Some people eat to live, some live to eat, John Newton eats for a living. In his thought-provoking book for the dire foodies amongst us, he explores horrifies us with stories of his worst food experiences and reminds us why food is one of the joys of life.
Here is a small taste of his book …
“Since writing this piece, there have been some dramatic changes in the area of reviewing: online consumer or ‘punter’ review sites; the rise and rise of blogging; and Twitter.
Sites where customers review restaurants (like Dishola in America and Eatability in Australia) have been around since the last years of the 20th century. However, they were treated, by publications like the one of which I was co-editor, Sydney Eats, with a certain amount of disdain. They were open to all sorts of subterfuge and dishonesty, we said, the guy across the road could send in bad reviews from all of his friends, and that would skew the balance. And why would you pay any attention to an anonymous and dubiously credentialed reviewer?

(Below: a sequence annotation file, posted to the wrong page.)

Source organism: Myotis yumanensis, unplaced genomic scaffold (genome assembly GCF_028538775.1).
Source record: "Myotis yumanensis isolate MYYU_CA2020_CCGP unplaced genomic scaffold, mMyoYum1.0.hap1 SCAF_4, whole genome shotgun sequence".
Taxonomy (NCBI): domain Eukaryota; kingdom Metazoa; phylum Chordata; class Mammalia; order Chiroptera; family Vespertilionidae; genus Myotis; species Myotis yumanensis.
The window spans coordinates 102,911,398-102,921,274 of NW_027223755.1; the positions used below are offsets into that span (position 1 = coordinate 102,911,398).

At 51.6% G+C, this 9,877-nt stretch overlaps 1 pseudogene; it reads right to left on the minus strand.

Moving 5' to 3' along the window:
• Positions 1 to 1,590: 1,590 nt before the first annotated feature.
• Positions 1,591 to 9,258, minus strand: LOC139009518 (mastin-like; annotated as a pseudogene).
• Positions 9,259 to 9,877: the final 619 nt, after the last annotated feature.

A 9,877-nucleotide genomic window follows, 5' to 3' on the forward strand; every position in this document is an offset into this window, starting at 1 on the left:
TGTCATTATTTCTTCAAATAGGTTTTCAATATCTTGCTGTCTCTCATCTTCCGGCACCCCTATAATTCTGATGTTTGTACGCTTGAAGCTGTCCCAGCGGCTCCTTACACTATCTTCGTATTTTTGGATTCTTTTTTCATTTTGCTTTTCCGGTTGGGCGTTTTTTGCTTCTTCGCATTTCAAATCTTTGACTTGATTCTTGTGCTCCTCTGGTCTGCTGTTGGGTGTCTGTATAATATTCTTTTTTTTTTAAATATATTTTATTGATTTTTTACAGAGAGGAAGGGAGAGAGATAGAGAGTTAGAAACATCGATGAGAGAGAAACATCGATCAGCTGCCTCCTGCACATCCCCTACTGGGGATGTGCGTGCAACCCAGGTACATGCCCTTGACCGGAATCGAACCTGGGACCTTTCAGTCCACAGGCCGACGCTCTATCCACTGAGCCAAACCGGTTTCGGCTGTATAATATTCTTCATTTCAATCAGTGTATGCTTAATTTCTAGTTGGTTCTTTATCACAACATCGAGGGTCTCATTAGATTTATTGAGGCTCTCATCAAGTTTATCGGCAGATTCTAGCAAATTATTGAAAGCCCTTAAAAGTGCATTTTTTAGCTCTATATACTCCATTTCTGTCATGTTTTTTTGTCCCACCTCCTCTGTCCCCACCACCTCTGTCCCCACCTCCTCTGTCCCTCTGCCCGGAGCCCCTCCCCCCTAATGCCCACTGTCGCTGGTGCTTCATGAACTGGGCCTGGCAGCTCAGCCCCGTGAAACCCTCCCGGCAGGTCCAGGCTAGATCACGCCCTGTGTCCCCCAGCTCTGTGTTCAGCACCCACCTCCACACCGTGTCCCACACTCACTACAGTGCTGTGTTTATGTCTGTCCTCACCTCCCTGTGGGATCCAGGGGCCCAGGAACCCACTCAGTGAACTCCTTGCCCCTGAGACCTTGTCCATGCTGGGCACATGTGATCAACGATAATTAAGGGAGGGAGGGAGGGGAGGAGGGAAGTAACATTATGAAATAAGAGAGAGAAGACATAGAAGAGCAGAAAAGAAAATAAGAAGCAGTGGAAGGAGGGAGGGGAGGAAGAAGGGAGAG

Then came the blogs, much the same – anyone with a computer could start a blog, there was no training, no editing and no quality control. And finally, the total anarchy of Twitter, short stabs into cyberspace, emanating from the famous, the witless and the clueless alike.
But according to Trendwatching.com, ‘reviewing is the new advertising’ – mainly because ‘6 billion consumers are now online, and the majority of them have been online for years. They’re skilled bargain seekers and “best of the best” hunters, they’re avid online networkers, and they’re opinionated reviewers and advisors.’
Trendwatching.com goes on to say that ‘businesses have to understand and accept that consumers’ decision making processes, which ultimately come down to whether they will buy from you or from someone else, have truly shifted to a new, powerful peer-to-peer arena.’ This is backed up by – among others – a Nielsen survey that shows that 70 per cent of respondents trust online consumer opinions.
And what of the guy over the road posting bad reviews to muddy the waters? Well, in a related piece on Nowism (consumer desire for instant gratification), Trendwatching.com comments: ‘As more people are reviewing and contributing, the sheer mass of opinions will lead to a real-time stream of information, findable and viewable to all. In addition, online access and device convergence will allow more on-the-spot reviews. Twitter is the much-deserved poster child for real-time reviews: it has established itself as the real-time snapshot of what people are thinking/feeling/experiencing and yes, reviewing, around the world.’ And that sheer volume will balance out the malicious reviews.”
Grazing by John Newton ($29.95, New Holland Publishers) is out now.